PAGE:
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Overview: When a person accused of a certain offence is arrested but is awaiting trial to arrive at the final outcome of the case against him, he/she has the legal right to be allowed to be released temporarily on certain terms. This right accrues to them under bail.
Purpose: To allow the person to be released temporarily until the final charges against him are proved by a court of law.
Areas of Application of Law: A person may apply for bail in the magistrates court under Section 437 or the Code of Criminal Procedure, 1973 and at the sessions court or any high court under Section 439 of the Code of Criminal Procedure Code, 1973.
Process: Below is the step by step recourse for a person seeking to apply for bail:
- To begin with, the accused should engage a lawyer who would assist in assessing if the offence is bailable or non-bailable.
- If the offence is bailable, depending on the facts and circumstances it is possible to get bail from the police itself. In case of the offence being non- bailable, the lawyer will have to approach the court through a petition for bail.
- The accused seeking bail will have to submit the below mentioned documents to his lawyer after which he will file a petition for bail in either the magistrate court, the sessions court or the high court depending on the nature of the offence.
- The accused should ensure that he has read and understood the bail petition prepared by the lawyer before he files it and thereafter make sure that all affidavits and Vakalatnama are signed by him.
- On the first day of hearing, if the court is satisfied of merits in the case, a notice will be issued to the opposite parties and date for the next hearing will be given. Court will also ask the investigating officer of the case to file a status report before the next date of hearing.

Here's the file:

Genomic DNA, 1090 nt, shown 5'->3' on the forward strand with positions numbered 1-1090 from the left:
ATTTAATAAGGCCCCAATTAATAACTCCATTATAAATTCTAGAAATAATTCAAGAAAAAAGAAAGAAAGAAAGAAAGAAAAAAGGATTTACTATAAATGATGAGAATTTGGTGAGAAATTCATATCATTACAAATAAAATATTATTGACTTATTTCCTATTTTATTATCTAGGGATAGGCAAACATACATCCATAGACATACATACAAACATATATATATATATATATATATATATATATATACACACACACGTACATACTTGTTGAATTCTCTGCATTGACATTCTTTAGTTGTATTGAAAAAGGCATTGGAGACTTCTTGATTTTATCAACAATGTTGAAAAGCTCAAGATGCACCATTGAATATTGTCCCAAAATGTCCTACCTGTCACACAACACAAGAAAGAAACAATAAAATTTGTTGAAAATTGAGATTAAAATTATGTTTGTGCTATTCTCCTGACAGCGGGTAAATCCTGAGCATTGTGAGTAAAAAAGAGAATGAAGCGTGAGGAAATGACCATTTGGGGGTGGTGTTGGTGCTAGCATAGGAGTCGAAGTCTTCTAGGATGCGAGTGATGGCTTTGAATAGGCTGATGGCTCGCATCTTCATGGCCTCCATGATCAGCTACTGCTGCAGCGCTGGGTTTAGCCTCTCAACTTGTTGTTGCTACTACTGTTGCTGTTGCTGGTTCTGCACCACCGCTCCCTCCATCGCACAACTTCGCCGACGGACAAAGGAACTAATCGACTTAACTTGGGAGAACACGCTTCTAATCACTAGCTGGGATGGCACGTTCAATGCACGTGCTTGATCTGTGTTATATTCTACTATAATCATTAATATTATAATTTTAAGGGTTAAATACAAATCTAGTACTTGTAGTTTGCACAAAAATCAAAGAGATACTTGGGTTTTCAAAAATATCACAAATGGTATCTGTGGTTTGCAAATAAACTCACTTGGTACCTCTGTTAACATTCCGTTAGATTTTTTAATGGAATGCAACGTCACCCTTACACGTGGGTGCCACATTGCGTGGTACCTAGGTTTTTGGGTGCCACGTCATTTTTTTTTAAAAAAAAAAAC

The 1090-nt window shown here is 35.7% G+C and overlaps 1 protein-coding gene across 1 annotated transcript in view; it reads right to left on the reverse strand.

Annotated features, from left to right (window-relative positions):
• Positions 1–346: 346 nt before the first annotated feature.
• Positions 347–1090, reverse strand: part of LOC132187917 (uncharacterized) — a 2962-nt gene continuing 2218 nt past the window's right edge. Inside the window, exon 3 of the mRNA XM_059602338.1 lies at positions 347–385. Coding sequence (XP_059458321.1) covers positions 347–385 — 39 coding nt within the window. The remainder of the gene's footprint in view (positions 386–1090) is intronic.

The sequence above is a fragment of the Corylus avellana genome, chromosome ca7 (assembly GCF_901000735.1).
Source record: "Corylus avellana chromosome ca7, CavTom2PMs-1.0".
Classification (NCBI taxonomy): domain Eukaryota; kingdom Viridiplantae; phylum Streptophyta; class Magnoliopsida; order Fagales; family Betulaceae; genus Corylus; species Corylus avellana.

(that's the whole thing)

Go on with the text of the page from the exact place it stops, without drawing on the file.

- Within a few days from the first hearing, the accused has to file requisite amount of process fee with the court registry. After this the notice will be prepared by the court authorities and this along with a copy of the plaint will be served upon the respondent either by the court through speed post/courier/ordinary post/email. If the process fee is not paid, notice will not be issued to the opposite party and in extreme cases the court may even dismiss the petition for failure to comply.
- It is a possibility that notice could be accepted by the respondent (public prosecutor) in court itself on the first hearing.
- In case of the bail suit being filed in the high court, there is a provision for serving an advance copy to the respondent (public prosecutor) at the time of filing.
- Upon receipt of notice, if that is the chosen option, the respondent (public prosecutor) has to appear in court.
- On the next date of hearing, the public prosecutor will appear in court along with a reply to the anticipatory bail petition and demonstrate as to why bail should not be granted.
- After a reply from the respondent (public prosecutor) and the status report of the investigating officer have been filed before the court, it will hear arguments and make necessary inquisitions from the person anticipating arrest/his lawyer regarding such mitigating circumstances on which bail is.
- After completion of arguments, the court will arrive at its decision of whether anticipatory bail is to be granted or not.
- In case bail is granted, the court may put the accused to such terms and conditions as it sees fit.
- These could include depositing of some money, surrendering of passport, not leaving the state/country without courts’ permission, not to influence witnesses, not to interfere in investigation process and make themselves available before the investigating agency, as and when directed.
- Apart from the above, the accused would be required to furnish an assurance in the form of bail bond/surety bond, as directed by the court. The amount of the bail bond will depend on circumstances of the case.
- After submitting the bail bond/surety bond and having fulfilled the other terms as set out by the court, the accused will be given a order intimating the jail authorities/police authorities of the grant if bail to the accused.
- On showing such order to the concerned authorities, the accused would be released on bail.
Documents required to be submitted in the court: Copy of first information report (FIR), warrants of arrest (if issued), documents on which the person will rely to secure bail (ex: medical reports, medical bills, family obligations, ailing mother, documents contradicting prima facie allegations made in the FIR such as plane tickets, passport copy etc)
Punishment/Expected Relief: Release of the accused person.
1. Sanjay Chandra v Central Bureau of Investigation
2. Vaman Narain Ghiya v State of Rajasthan